Sunday 26 July 2015


Dear Jeremy Hunt MP,

I am a newly appointed NHS Consultant and receive £313.54 for my on call supplement per month. My on calls per month add approximately 120 hours of work in addition to my normal working week. This is made up of being on call one day per week and one weekend in 5 - 5pm on Friday to 8am on Monday. Simple maths says that works out as £2.61 per hour - significantly less than the minimum wage let alone the living wage.

I have never looked to opt out, even though financially it would make sense. I am genuinely offended that you have openly questioned my professionalism and vocation or that of my colleagues. I am no different to the thousands of Consultants, Junior Doctors, Nurses, Physios, Pharmacists, Secretaries, Speech Therapists, etc. We don't go on strike, we don't hold the country to ransom, we don't compromise patient care because we were meant to go home 2 hours ago, instead we go above and beyond, understanding the true meaning of professionalism and being exemplar to any health service in the world. Without this silent and diligent commitment, the NHS would have crumbled many years ago.

Would you mind enlightening me as to the percentage of Consultants within the NHS who have actively opted out of weekend work? I have looked on the Department of health Website, on NHS England and can find no details on this, or further information regarding your plans for implementing 7 day working.

It is self evident that either your expert advisers are missing or your speech writers incompetent. As a workforce we are very understanding and forgiving. We are often verbally and even physically abused by people who are confused and clearly don't understand how they got into such a state; we forgive them and do our best to fix them. I would urge you to simply apologise for the language you have used, and look to engage in a conversation rather than an ultimatum.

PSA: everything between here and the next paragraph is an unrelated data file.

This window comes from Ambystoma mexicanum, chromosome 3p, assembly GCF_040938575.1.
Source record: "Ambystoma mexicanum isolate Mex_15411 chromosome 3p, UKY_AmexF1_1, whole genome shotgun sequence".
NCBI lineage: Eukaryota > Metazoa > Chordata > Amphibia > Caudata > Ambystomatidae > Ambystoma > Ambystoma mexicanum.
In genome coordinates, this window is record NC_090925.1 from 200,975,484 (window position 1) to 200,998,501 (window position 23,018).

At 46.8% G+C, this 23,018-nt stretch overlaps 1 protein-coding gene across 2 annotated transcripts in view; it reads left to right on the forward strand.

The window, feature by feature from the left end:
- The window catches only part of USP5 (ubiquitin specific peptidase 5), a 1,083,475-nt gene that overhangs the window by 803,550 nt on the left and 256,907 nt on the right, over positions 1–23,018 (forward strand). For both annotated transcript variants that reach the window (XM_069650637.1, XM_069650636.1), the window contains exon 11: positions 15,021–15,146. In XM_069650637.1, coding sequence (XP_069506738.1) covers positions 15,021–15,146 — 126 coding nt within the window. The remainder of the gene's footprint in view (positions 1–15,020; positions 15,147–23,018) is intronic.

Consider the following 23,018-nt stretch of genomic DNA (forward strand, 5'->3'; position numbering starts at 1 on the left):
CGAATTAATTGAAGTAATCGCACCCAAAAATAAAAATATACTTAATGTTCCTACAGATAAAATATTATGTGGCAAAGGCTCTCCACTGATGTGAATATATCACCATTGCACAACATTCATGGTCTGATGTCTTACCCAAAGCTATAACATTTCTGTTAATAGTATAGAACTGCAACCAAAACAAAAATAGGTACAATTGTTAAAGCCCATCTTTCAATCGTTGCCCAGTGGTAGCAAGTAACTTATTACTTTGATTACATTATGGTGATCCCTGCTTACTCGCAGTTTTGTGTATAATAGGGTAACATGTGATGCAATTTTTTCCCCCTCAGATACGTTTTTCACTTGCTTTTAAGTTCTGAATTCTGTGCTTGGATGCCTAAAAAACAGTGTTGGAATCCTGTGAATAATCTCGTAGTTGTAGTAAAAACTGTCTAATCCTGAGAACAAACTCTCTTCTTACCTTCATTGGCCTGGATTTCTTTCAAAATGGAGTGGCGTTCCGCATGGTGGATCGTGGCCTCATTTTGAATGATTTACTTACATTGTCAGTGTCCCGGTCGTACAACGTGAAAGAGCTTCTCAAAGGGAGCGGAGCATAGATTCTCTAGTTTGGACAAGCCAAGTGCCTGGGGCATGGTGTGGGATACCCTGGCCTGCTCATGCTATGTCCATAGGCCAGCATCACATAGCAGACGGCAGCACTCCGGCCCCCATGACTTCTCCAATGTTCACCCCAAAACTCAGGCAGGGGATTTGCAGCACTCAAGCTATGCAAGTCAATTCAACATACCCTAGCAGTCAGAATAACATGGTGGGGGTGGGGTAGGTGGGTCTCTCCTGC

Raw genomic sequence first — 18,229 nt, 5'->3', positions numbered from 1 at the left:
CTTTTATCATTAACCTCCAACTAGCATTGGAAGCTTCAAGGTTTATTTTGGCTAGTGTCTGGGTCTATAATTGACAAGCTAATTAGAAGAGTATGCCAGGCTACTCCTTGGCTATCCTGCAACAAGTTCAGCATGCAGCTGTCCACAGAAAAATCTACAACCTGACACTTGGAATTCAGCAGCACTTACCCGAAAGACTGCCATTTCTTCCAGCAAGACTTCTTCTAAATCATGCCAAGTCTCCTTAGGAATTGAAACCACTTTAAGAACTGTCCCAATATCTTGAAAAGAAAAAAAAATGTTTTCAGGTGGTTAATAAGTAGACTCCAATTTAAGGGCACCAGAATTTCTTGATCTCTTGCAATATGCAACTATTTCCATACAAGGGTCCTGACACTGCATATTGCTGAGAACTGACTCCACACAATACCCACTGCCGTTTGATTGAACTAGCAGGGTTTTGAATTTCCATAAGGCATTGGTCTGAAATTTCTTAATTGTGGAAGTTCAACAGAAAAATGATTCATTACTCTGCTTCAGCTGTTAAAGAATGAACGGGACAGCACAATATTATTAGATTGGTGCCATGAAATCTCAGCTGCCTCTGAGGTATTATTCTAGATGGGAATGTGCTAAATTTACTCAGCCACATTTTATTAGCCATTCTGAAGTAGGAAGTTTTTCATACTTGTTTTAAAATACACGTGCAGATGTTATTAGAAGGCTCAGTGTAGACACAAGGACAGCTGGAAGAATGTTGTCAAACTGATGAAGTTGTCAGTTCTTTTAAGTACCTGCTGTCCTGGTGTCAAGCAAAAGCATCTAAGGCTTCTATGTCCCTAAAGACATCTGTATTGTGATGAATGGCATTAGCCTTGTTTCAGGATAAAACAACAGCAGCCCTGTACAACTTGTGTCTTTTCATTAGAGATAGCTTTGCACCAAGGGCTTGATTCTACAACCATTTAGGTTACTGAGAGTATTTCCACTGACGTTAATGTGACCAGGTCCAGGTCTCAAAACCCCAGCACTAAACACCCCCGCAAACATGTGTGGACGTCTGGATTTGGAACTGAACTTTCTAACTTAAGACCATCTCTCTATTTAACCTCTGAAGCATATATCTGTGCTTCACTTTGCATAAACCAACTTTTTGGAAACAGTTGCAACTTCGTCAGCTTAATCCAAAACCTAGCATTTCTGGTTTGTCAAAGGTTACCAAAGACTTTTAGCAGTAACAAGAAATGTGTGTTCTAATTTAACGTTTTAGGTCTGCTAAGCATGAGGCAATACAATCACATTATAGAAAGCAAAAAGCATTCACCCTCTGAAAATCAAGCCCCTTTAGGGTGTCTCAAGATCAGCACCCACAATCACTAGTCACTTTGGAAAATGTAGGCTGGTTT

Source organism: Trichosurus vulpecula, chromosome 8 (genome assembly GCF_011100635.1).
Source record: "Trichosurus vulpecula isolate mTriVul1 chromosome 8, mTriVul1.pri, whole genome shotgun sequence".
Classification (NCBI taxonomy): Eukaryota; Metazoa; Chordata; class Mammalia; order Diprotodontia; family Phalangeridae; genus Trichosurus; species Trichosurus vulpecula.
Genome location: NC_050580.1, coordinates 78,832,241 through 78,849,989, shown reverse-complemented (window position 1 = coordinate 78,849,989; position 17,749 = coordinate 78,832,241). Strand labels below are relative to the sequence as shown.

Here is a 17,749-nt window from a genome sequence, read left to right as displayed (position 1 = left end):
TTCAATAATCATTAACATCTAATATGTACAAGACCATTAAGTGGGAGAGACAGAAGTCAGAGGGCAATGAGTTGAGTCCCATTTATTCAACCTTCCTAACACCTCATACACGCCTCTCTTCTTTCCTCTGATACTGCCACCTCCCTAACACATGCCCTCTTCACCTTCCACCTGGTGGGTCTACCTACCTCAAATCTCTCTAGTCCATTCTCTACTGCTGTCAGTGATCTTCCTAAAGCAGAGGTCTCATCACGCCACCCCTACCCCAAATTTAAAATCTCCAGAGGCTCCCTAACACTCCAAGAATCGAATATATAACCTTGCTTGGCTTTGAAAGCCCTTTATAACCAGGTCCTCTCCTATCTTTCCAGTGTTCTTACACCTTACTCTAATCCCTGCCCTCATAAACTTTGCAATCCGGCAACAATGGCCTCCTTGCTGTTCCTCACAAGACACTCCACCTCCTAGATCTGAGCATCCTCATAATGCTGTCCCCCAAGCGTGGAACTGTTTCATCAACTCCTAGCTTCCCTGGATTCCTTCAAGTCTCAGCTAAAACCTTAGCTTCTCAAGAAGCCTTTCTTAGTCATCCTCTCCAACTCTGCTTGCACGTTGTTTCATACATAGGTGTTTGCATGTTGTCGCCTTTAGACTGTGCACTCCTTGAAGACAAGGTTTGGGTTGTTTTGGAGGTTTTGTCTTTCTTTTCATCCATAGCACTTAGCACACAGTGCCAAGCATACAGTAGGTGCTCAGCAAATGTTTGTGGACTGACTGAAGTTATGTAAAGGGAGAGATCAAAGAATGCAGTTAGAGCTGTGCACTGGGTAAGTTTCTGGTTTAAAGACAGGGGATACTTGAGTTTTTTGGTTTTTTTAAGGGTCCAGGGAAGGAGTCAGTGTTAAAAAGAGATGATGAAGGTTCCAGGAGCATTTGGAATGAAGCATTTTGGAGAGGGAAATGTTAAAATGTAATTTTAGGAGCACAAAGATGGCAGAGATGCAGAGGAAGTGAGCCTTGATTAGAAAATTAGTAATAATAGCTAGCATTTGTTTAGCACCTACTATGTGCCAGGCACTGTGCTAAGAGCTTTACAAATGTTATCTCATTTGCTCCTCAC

I,  my colleagues and the Royal Colleges and agree with the principle of the NHS working efficiently every day of the week. The NHS has spoken clearly that the current proposals do not address the problem, and are not a viable solution.

Yours sincerely

Karan Kapoor
ENT Consultant
For further information on how completely inept Hunt is, see this coverage of his history in government.


  1. tris

    Dear is that a adjective or a noun as the former means
    he is a regarded with deep affection and the latter
    that he is a total cretinous cnut.

    1. Clearly it's not an adjective. Unless it's coming form one of the people who is going to hugely profit from his sell off of the NHS, in which case possibly darling is a more likely choice of words..

  2. Now that is what I call a letter, and I thought I was good with them. (I've got a PhD in Complaints Letters from the Victor Meldrew Academy).

    Hunt is like any other Cabinet minister - he tells people to jump and expects them to do so, without any consideration of realities. Other departments are the same, cutting them to the bone (no pun intended) but expecting more productivity.

    I've had many experiences with the NHS, both in England and Scotland, and have nothing but praise for them. I've been in A&E on a couple of occasions on a Saturday night (DIY and one child with broken finger) and seen the abuse they have to deal with. The staff if they wished could probably hurt someone quite badly in response (well, they know anatomy!) but they don't react.

    What exactly are Hunt's medical qualifications? If he had experience within the NHS, then I could listen to his arguments. But he doesn't have them, is unaffected by what happens to the NHS and frankly doesn't give a shit about the staff.

    Whistleblowers aren't protected (and in other government departments as well, including NGOs) and those causing problems are protected. The consultant who wrote that letter might get some hassle for it no doubt.

    The NHS is NOT a business. True, there is no money tree and costs must be controlled. But never, ever for political reasons.